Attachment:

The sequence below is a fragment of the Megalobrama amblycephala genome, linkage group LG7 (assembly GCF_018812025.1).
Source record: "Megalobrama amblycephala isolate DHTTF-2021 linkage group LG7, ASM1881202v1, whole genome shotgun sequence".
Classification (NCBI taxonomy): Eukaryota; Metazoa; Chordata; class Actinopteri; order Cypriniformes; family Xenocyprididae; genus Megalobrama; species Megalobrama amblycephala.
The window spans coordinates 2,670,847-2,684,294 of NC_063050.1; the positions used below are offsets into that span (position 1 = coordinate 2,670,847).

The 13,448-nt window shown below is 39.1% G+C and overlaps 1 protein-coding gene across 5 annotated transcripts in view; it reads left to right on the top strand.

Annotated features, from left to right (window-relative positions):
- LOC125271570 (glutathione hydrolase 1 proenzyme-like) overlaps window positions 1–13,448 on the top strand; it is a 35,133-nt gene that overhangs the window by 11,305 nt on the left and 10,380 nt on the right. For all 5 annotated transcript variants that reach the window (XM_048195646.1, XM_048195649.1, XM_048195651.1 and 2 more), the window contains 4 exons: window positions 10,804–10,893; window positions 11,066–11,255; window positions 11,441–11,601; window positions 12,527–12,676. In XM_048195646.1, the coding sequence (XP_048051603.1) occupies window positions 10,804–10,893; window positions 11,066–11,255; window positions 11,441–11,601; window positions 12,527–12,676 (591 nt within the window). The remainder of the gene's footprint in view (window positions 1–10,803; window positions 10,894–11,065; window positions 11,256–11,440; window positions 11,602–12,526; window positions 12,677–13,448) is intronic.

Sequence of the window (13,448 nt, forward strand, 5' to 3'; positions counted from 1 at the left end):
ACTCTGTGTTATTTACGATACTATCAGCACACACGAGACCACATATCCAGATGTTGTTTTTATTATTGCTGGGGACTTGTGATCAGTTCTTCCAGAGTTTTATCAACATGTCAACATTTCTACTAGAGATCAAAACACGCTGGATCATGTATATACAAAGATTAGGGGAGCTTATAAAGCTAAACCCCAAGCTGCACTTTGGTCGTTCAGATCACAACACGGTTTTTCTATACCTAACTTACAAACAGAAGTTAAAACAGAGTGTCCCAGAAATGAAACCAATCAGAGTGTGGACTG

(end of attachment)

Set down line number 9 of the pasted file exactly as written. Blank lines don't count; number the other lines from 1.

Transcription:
ACTCTGTGTTATTTACGATACTATCAGCACACACGAGACCACATATCCAGATGTTGTTTTTATTATTGCTGGGGACTTGTGATCAGTTCTTCCAGAGTTTTATCAACATGTCAACATTTCTACTAGAGATCAAAACACGCTGGATCATGTATATACAAAGATTAGGGGAGCTTATAAAGCTAAACCCCAAGCTGCACTTTGGTCGTTCAGATCACAACACGGTTTTTCTATACCTAACTTACAAACAGAAGTTAAAACAGAGTGTCCCAGAAATGAAACCAATCAGAGTGTGGACTG